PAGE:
Archive: March 17, 2008

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Magistrate Judge Sets Protocol for Plaintiff’s Forensic Examination of Former Employee’s Computer and Requests Affidavit from Expert Explaining Certain Issues

Magistrate Judge Sets Protocol for Plaintiff’s Forensic Examination of Former Employee’s Computer and Requests Affidavit from Expert Explaining Certain Issues

Equity Analytics, LLC v. Lundin, 248 F.R.D. 331 (D.D.C. 2008)

In this case, plaintiff Equity Analytics claimed that defendant, its former employee, gained illegal access to electronically stored information after he was fired.  Defendant explained that another Equity employee had granted him permission to use the employee’s username and password to access a particular Equity computer system.  Defendant admitted that he had accessed the system some 18 times over a 90-day period, and had used his Macintosh computer to do it.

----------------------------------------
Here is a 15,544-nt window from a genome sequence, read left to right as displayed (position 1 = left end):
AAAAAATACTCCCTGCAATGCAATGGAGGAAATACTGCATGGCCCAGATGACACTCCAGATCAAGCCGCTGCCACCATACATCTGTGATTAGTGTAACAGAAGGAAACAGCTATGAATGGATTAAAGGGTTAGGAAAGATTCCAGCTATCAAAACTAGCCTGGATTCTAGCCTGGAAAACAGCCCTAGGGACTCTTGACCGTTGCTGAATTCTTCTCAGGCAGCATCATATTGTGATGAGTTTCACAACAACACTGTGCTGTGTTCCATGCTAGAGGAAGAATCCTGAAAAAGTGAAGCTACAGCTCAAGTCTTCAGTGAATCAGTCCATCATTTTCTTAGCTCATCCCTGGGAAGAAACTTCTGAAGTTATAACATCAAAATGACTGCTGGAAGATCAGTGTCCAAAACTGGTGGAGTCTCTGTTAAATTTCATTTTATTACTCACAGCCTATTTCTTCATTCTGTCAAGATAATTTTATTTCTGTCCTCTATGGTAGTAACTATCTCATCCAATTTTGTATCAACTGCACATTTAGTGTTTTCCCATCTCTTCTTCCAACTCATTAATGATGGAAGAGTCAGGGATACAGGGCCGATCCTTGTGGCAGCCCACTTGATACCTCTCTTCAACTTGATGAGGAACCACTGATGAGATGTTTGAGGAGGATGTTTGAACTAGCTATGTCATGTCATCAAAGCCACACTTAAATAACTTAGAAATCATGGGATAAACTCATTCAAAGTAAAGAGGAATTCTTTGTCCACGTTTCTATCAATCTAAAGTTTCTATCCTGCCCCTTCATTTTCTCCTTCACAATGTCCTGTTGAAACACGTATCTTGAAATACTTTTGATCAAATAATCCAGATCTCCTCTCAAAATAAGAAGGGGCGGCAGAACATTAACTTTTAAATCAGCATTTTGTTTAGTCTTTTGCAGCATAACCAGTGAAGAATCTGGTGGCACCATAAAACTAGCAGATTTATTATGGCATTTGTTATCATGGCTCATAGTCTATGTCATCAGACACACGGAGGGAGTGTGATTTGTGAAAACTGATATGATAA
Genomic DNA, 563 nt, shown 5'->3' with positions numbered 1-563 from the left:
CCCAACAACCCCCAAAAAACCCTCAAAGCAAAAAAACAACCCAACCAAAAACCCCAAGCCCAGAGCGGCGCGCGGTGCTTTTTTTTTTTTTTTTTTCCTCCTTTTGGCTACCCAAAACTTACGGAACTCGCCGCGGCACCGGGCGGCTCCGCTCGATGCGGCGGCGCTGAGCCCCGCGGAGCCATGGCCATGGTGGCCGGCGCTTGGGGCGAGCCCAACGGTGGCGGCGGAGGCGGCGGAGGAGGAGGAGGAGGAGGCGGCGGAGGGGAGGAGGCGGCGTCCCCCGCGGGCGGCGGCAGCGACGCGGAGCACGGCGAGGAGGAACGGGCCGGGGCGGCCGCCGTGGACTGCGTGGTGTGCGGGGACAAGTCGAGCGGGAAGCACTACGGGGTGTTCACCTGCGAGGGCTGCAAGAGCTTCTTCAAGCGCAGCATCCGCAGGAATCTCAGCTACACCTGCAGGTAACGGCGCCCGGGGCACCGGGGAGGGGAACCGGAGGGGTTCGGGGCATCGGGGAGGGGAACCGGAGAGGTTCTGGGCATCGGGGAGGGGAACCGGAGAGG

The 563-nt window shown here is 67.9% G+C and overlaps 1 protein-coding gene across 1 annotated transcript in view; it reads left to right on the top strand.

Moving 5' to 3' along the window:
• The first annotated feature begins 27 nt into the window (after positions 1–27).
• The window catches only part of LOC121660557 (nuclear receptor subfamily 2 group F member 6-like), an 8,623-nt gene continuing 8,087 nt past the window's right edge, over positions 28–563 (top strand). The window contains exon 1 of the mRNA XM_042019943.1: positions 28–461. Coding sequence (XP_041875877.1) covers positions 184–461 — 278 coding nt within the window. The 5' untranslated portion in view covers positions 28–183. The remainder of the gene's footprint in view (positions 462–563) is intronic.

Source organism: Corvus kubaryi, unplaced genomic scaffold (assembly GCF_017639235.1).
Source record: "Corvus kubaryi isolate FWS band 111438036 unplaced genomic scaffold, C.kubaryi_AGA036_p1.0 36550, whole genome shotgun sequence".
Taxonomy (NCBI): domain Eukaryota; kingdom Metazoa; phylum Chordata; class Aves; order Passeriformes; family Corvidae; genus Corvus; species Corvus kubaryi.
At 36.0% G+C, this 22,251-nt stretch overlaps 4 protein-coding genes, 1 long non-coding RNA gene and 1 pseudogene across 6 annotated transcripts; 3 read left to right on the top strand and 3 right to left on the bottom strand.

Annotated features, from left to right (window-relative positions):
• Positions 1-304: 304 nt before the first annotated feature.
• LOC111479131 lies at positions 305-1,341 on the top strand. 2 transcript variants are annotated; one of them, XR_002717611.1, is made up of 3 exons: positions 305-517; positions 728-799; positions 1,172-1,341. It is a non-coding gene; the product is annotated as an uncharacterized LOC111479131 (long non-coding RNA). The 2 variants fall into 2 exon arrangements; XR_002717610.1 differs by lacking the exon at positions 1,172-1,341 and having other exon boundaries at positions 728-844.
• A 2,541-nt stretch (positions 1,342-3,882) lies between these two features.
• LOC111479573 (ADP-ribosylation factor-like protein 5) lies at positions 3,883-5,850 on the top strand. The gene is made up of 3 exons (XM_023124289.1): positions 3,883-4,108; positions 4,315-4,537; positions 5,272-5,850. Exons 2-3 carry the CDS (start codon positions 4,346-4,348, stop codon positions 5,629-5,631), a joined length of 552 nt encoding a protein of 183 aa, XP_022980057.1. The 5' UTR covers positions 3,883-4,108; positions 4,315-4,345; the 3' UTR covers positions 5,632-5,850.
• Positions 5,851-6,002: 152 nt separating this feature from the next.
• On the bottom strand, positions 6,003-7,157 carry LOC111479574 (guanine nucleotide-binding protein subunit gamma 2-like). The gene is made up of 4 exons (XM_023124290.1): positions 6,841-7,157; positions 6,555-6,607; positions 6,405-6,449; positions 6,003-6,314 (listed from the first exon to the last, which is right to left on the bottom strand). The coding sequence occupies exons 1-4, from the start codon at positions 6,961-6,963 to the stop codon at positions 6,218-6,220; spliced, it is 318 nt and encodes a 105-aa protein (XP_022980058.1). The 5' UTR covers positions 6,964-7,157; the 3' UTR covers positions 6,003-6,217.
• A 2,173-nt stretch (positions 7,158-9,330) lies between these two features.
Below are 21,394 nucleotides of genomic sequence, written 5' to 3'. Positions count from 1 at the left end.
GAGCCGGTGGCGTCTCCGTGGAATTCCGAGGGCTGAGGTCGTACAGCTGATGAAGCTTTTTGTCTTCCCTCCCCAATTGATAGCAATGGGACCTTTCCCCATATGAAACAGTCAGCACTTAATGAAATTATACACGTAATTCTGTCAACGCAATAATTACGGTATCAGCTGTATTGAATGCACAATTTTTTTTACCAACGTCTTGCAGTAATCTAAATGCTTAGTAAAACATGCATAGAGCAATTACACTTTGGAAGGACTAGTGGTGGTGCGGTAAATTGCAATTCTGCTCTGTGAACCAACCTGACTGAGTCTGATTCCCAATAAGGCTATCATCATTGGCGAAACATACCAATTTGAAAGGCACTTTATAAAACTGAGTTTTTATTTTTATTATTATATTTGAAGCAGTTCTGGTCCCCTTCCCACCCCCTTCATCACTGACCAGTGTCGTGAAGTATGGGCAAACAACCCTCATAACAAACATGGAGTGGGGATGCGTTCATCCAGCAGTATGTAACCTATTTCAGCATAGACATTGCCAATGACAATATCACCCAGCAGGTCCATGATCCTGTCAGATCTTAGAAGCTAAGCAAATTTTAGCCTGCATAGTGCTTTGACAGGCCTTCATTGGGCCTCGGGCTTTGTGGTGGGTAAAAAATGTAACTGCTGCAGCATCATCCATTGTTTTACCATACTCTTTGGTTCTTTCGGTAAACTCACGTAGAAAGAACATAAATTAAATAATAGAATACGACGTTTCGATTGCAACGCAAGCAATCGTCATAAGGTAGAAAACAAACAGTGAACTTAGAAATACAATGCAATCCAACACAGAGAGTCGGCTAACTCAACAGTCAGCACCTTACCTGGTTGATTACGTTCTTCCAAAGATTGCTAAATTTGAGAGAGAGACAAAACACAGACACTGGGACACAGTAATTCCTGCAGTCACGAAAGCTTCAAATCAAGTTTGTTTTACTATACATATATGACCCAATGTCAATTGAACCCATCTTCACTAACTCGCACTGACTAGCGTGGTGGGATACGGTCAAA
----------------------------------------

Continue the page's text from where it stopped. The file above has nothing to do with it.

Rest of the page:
In November 2007, the district court issued a TRO prohibiting defendant from “accessing or attempting to access Equity Analytics, LLC’s data on Salesforce.com for any purpose.”  The judge initially struck from the TRO a requirement that defendant permit Equity to have a computer forensic expert examine his computer to ascertain:  (1) whether defendant accessed Equity’s confidential customer data and/or trade secrets; (2) whether the data has been forwarded to defendant’s new employer an Equity competitor; and (3) whether the data was purged or overwritten.  The parties subsequently agreed that a computer forensic specialist should be permitted to examine defendant’s Macintosh computer, but they could not reach agreement on the search protocol.

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